I really like Google Reader because it has allowed me to put a feed from Reader on my iGoogle page. So when I go to my iGoogle page, I just get the new feeds without having to go through them all and I don't even have to leave iGoogle to read the posts - they pop up when I move my mouse over the feed. I love this! Talk about having information come to you!
In the same vein, I found this from a recent twit from Joyce Valenza. She is using Pageflakes to create resource feeds for Global Studies, Science and Spanish. Students at her school can go to this site set up for current web-based information that is updated regularly - in some cases on a daily basis. You'll also see that she has linked to her school's databases. So add a Pageflakes link to a pathfinder wiki and students have access to vetted resources by the teacher or teacher-librarian.
Another twit from Bud the Teacher, had me checking out this mind-boggling presentation by Indian researcher Sugata Mitra posted on TED. The experiment is known as Hole in the Wall. :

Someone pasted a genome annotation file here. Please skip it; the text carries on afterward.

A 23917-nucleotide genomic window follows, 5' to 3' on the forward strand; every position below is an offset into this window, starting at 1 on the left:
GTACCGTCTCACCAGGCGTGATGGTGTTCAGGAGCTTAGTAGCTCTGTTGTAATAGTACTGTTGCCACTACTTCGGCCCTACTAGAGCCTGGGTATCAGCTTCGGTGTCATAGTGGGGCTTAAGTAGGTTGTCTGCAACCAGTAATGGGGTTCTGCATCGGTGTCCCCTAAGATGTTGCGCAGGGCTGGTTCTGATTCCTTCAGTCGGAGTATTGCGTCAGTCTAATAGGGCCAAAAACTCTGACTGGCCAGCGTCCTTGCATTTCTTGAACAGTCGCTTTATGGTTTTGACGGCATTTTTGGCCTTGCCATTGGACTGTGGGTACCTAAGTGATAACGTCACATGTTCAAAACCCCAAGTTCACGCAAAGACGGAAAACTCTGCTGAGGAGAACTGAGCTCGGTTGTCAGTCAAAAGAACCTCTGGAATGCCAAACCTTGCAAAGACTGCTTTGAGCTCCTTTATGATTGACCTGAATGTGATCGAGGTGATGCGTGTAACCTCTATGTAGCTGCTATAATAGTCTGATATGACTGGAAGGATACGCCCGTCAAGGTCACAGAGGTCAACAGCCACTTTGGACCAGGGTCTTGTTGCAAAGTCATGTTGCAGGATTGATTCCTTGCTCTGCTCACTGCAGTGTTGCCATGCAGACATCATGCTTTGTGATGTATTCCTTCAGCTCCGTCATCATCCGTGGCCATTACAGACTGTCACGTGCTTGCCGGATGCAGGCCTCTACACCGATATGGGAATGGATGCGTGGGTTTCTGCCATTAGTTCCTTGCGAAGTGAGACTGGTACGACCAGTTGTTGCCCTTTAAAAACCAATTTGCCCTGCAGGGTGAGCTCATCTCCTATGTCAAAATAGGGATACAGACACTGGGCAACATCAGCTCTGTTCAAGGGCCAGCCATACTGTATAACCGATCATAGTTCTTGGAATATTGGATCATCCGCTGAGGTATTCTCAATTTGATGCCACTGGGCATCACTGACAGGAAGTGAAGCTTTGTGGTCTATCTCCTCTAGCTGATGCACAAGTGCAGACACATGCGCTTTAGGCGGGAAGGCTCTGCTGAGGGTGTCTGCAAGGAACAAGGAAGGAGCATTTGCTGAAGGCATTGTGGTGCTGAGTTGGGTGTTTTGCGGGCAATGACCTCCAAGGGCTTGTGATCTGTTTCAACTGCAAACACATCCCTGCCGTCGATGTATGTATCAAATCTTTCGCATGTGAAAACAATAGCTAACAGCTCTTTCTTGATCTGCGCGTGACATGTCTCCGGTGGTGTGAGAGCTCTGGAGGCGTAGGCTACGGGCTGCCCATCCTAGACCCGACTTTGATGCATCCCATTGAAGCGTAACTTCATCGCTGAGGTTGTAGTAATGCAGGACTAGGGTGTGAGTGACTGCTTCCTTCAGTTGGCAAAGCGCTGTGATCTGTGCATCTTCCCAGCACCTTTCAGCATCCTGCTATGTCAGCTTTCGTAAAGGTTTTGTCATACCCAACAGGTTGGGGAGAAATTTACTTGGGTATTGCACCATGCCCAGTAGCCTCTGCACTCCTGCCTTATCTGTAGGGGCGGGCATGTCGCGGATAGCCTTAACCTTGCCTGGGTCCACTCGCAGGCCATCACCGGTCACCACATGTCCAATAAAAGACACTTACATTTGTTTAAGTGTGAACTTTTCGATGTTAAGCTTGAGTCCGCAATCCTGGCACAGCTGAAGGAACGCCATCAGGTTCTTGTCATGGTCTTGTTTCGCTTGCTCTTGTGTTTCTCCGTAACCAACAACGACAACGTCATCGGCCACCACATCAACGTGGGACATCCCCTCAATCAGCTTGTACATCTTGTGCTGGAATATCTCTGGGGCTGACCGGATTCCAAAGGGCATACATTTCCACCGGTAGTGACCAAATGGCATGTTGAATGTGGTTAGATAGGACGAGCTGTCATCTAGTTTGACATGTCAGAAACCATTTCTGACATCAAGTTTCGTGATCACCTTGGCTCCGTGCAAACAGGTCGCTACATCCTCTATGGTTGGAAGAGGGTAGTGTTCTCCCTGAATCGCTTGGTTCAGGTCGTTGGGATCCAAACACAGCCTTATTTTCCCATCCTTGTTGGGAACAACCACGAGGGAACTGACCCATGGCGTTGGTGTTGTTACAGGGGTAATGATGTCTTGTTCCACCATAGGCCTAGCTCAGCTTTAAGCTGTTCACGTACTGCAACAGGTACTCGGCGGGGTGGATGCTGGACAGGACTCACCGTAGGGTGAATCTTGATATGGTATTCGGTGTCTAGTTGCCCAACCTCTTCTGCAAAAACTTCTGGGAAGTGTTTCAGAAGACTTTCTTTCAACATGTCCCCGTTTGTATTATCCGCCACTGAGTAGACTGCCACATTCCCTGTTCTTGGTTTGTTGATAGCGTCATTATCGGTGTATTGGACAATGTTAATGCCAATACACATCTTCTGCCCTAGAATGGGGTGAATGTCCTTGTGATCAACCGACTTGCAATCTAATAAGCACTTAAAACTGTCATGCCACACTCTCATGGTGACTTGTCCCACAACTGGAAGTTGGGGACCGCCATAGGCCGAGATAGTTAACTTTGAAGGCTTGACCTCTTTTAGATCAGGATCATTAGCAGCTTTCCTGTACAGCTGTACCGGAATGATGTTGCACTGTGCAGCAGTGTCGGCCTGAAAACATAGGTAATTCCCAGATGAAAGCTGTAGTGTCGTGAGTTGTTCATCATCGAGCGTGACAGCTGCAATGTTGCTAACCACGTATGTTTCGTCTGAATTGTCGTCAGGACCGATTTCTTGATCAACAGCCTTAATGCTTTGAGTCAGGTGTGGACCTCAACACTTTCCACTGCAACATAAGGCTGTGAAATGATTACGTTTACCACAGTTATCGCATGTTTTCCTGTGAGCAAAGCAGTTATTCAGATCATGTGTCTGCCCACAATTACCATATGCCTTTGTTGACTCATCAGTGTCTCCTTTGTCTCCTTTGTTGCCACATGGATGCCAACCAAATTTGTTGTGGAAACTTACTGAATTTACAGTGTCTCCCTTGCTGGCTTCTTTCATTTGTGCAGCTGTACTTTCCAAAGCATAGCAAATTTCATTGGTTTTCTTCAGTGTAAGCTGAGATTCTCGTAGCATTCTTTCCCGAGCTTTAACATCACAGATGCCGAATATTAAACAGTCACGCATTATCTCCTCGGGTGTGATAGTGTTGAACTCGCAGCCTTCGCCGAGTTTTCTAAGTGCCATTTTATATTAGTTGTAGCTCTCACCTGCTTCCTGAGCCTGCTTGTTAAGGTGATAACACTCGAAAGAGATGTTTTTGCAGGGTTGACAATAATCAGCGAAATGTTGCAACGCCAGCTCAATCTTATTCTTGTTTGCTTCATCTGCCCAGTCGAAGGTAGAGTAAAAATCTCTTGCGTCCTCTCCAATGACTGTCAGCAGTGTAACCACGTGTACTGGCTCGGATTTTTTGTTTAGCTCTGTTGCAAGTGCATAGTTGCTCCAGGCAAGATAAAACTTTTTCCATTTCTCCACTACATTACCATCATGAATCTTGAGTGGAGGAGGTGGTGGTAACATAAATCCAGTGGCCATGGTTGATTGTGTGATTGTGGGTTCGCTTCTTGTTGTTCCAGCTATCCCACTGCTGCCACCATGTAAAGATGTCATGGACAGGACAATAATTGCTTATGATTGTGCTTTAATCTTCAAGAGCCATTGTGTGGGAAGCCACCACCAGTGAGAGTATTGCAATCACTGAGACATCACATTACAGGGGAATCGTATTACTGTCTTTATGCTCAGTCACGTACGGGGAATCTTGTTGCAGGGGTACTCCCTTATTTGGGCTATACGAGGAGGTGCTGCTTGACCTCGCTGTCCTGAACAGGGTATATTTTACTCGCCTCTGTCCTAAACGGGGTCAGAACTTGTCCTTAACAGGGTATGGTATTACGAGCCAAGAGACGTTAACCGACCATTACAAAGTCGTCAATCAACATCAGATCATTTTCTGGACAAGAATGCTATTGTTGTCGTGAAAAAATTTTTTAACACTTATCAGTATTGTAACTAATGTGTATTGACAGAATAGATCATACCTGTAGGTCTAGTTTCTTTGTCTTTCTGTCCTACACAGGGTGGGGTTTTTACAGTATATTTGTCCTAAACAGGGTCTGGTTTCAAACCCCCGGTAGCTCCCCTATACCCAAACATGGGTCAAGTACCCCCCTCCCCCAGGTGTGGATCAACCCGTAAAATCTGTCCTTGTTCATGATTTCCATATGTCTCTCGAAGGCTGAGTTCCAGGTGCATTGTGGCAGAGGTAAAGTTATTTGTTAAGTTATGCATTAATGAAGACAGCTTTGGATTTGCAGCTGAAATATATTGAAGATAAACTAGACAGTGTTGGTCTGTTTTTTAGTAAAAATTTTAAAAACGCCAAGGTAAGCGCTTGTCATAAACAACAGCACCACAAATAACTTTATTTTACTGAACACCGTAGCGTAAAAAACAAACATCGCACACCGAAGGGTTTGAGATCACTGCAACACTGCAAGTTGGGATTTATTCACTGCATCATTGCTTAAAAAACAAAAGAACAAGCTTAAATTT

It's only a 20 minute video, but does it pack a punch! Check out the comments to this video. If you don't wish to watch the video, you can check out this summary here by Gary Stager Here's a quote from the summary that really spoke to me:
Mitra describes his learning theory as minimally invasive education--a hypothesis that even in totally unfamiliar situations, children in groups will learn on their own with little or no input from others, provided the learning environment induces an adequate level of curiosity (my emphasis). Like in minimally invasive surgery there should be no more expert intervention than absolutely necessary.
This work proves that when provided with access to a computer in a social context, all children will become computer literate with or without a traditional teacher. Mitra's careful experiments confirm the theories of Piaget and Vygotsky. Most of all, "The Hole in the Wall," offers a glimmer of hope for concerned global citizens who do not know where to begin in increasing educational opportunity in the developing world. The "Hole in the Wall" project is a testament to the competency and capacity of children to construct their own knowledge in a community of practice. Internet access can connect children to each other and the 21st century.